songwriter improvising melodies and chords

Improving Your Ability to Imagine Melodies

If the songs you write come about as a result of improvising — either by yourself or with other songwriters/players — you probably find that the various components of a song come together in layers. A bit of this, a bit of that, and it all eventually glues together.

If you’re writing songs by yourself, you may find that it’s the chords that happen first, to which you add a bit of a rhythmic groove, and then melody happens.

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Most of the great composers wrote their music by imagining melodies as a first step, and then working out the chords that might accompany them. In fact, imagining melodies and coming up with chords happened almost simultaneously for the Beethovens and Mozarts of the classical music world.

That’s because their minds were already organizing melodies that have a strong sense of harmonic direction; no one was composing melodies made up of notes that were just moving around randomly. So the melodies, if they were good ones, implied the chords that might go with them.

The Melody-First Process

Coming up with a melody first, with nothing else in your mind at the time, might seem scary to you, but I think that if you give it a try you’ll enjoy what happens. And what happens is usually this:

  1. You hum a few notes, and you find that you create catchy patterns consisting of short, repeating ideas.
  2. Those ideas, if you just start humming, seem to centre themselves on certain chords, often the I, IV or V chords (in either major or minor).
  3. You find that you can imagine when chords might actually change.

All of this is to say that you already have the basic ability to imagine melodies, because you can also imagine chords and the general tempo and feel of music.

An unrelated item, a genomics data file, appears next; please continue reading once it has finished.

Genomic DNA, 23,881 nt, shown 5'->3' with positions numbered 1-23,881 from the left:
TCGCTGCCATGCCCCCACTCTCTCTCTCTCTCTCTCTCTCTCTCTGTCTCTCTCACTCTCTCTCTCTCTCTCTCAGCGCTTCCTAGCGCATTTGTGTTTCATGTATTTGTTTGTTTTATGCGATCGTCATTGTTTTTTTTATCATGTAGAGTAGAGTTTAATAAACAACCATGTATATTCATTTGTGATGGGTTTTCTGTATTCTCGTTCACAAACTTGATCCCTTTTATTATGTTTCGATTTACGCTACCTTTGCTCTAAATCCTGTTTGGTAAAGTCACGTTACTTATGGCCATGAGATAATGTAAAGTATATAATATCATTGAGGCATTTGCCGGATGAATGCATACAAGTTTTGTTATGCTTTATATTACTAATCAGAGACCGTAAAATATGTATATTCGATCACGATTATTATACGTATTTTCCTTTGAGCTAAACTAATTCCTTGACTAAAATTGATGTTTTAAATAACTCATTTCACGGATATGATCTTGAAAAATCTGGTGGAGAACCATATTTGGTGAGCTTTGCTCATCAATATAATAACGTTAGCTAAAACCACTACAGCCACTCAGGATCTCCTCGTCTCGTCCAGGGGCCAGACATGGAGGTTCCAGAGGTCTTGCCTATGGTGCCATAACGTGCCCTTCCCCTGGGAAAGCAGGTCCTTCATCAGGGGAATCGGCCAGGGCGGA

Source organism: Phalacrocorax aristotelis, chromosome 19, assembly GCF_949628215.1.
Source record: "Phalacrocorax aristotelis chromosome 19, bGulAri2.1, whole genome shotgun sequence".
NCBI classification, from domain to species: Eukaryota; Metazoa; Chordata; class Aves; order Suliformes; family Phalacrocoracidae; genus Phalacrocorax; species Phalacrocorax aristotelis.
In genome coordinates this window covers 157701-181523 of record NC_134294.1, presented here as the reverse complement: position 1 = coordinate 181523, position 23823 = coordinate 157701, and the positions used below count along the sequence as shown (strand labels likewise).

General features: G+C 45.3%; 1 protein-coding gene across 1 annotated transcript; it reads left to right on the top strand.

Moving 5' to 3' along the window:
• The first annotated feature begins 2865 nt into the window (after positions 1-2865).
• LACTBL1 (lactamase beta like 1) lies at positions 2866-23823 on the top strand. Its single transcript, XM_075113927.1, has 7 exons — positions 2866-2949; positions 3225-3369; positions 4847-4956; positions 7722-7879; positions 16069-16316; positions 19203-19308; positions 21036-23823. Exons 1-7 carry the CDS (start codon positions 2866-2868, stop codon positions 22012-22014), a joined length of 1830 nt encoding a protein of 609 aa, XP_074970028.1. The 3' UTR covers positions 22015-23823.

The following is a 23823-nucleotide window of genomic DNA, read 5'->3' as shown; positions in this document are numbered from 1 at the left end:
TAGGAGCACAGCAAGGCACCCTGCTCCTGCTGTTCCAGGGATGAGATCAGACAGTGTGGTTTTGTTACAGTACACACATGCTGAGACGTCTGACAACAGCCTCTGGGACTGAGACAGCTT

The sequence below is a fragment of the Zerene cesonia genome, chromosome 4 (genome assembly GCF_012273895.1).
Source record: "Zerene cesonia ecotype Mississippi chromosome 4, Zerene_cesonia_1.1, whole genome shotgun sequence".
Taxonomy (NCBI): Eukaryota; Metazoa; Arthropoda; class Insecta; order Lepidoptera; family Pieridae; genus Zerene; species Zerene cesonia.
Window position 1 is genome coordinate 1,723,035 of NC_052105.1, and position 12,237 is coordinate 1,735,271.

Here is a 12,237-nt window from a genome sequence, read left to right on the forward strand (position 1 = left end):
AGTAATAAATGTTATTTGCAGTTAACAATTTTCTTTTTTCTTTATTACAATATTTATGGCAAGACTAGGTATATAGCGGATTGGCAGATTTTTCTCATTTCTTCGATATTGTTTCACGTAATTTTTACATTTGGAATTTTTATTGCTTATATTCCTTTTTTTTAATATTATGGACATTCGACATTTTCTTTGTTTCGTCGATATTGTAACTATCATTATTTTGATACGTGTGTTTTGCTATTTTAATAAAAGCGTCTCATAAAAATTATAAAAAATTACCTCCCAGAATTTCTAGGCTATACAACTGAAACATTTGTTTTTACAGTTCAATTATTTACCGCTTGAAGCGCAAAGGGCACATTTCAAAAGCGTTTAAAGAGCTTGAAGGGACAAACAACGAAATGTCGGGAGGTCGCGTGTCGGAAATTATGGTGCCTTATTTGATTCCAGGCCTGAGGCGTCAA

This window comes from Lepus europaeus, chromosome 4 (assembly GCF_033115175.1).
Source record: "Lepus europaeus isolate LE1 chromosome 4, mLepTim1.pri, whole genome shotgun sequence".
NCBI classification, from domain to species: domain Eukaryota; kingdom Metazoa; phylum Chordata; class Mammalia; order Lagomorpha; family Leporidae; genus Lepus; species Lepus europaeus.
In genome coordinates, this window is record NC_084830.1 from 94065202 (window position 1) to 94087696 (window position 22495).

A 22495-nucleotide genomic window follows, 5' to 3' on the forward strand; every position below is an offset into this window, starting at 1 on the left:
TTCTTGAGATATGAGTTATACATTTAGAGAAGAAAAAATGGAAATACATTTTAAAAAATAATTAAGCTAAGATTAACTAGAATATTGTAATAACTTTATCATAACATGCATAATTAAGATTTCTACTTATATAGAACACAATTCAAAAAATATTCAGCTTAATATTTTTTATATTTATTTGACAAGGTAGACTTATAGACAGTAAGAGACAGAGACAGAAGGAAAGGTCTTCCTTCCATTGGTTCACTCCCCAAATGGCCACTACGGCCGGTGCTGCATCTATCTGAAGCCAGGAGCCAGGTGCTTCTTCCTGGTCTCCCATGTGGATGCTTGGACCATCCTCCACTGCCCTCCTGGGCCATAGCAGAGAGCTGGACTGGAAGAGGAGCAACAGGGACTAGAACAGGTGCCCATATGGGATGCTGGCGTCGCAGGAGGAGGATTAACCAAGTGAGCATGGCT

So why do so many songwriters like the chords-first process over the many melody-first methods? What is it about coming up with chords that makes songwriting seem easier than coming up with a melody? Mainly, it’s that you can create pretty good songs with very few chords. Even two chords can be enough to get most of a song worked out, like American’s “A Horse With No Name” (Em D6/add9)

And chords have a way of creating a mood almost immediately, while a melody (and this is usually a strength of the melody-first methods) can be manipulated into different moods depending on the chords and accompaniment specifics.

So if you’re going to write songs using the chords first method, you’ve probably got the mood of your music established pretty early on in the process. But what do you do to create melodies? How can you improve your ability to imagine melodies once you’ve got the chords?

Here’s a short list of ideas that will hopefully help you out:

  1. Create your chords, record them, and let them sit in your mind for several days. Listen to them over and over on a loop, and start improvising melodies vocally. It’s a great activity as you walk to work or school, or sit in your car at rush hour. And because you’re doing this over several days, you will likely find that your musical mind goes looking for new ideas, and that’s a good thing.
  2. Change how you play your chords. Alter the tempo, the time signature, the notes you choose to be the tops of the chords. The more you change the way you play the chords, the more likely it is that you’ll come up with something unique as a melody.
  3. Choose a good progression, but don’t stop experimenting. Some things to try: change up the order of the chords. For example, if you’ve chosen Am G Em Am as your basic progression, try Am Em G Am, and even try a different starting chord: Em G Em Am. Substitute chords. Nothing’s cast in stone.
  4. Explore vocal range. Play your chosen progression on a loop, and start by improvising melodies that are generally low in pitch. These ones will work well for verses. Then try melodies that are mainly high in pitch, comprised of short, catchy patterns that might work as a chorus hook.

By spending this kind of time on working out your melodies, you avoid the problem of melody boredom; chords-first has the inherent danger of making us ignore melody.

The main benefit of focusing as much as possible on melody early in your songwriting process is that you’re focusing on the bit that everyone will hum. You’ll notice any little problems with your melody right away, and it helps you as you start layering other components underneath it.

Gary EwerWritten by Gary Ewer. Follow Gary on Twitter.

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One Comment

  1. I like making instrumentals for the Hip Hop genre and I find creating melodies the toughest to come up with. I struggle with the sense of direction part when it comes to melody writing. This advice is extremely helpful but tough to grasp. I won’t give up thanks Mr. Ewer

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